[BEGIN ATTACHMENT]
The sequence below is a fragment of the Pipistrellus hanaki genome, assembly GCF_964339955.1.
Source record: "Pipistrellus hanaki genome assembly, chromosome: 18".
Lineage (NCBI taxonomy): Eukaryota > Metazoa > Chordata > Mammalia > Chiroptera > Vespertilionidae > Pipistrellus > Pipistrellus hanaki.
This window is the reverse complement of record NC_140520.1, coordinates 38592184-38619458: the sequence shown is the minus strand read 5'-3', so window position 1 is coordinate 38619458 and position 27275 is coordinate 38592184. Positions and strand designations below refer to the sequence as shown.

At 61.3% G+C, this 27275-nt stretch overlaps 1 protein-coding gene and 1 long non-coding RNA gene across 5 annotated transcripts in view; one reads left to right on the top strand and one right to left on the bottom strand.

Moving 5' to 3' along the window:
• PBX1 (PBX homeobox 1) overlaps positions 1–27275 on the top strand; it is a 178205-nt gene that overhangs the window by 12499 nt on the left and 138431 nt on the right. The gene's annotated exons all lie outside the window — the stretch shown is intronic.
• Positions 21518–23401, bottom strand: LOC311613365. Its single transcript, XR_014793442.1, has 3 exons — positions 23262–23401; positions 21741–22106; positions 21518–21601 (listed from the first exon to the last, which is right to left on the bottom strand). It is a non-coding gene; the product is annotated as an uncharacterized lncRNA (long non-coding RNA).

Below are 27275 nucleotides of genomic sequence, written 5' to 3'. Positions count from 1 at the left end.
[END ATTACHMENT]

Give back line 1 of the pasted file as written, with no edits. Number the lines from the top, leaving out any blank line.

The sequence below is a fragment of the Pipistrellus hanaki genome, assembly GCF_964339955.1.